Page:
The spokesman also said that Torshin has “privately attended the Prayer Breakfast” over the past 12 years. “In 2017, he attended the Prayer Breakfast when he was officially on vacation. In addition, President Trump has never proposed a meeting to Mr. Torshin.”
https://www.yahoo.com/news/white-house- ... 26495.html





Donald Trump and Russia: follow the money laundering
By Bill Palmer | April 3, 2017 | 0

So I heard from Russian oligarch Dmitry Rybolovlev today through his spokesman. It was a surreal moment considering how much of a ghost-like figure he’s been throughout the Trump-Russia saga, popping up in strange times and places, never speaking. He only wished to cordially emphasize one point to me: that his 9.9% ownership stake in Bank of Cyprus was largely wiped out by the 2013 bailout. I got to thinking about why this point was important to him. And it made me realize that whoever is or is not involved, Trump-Russia is all going to come down to money laundering.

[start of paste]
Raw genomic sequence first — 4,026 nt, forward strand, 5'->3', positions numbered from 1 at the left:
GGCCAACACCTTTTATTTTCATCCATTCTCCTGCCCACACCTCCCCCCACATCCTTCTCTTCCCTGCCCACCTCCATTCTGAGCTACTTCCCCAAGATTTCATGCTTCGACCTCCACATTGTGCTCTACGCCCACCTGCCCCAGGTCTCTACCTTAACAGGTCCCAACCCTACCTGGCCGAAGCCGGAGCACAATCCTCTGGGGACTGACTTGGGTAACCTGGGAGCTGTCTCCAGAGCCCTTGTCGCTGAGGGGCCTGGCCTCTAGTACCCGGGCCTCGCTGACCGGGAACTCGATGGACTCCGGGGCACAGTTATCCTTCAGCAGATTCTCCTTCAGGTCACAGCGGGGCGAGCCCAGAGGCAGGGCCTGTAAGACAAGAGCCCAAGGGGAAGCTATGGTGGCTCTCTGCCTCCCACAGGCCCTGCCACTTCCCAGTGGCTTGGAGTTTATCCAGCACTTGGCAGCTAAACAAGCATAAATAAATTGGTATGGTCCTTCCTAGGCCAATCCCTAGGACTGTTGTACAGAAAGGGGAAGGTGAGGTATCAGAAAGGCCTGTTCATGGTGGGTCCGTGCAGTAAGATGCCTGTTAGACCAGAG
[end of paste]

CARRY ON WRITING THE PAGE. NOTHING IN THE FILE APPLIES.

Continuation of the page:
In a legal sense it doesn’t matter if Rybolovlev massively overpaid for Donald Trump’s house, or if he flew halfway around the world to meet up with Trump in various cities during or after the election. Those actions aren’t crimes, unless they’re part of something else. Deutsche Bank was recently caught laundering billions of dollars in Russian money through Bank of Cyprus into the hands of clients in places like New York City (source: CNN). Now that’s a crime. Pair it up with Deutsche Bank’s strange penchant for loaning large amounts of money to New York City resident Donald Trump (source: The Guardian), and you realize that these two things are either a really fascinating coincidence, or this is the most politically relevant money laundering scandal of all time.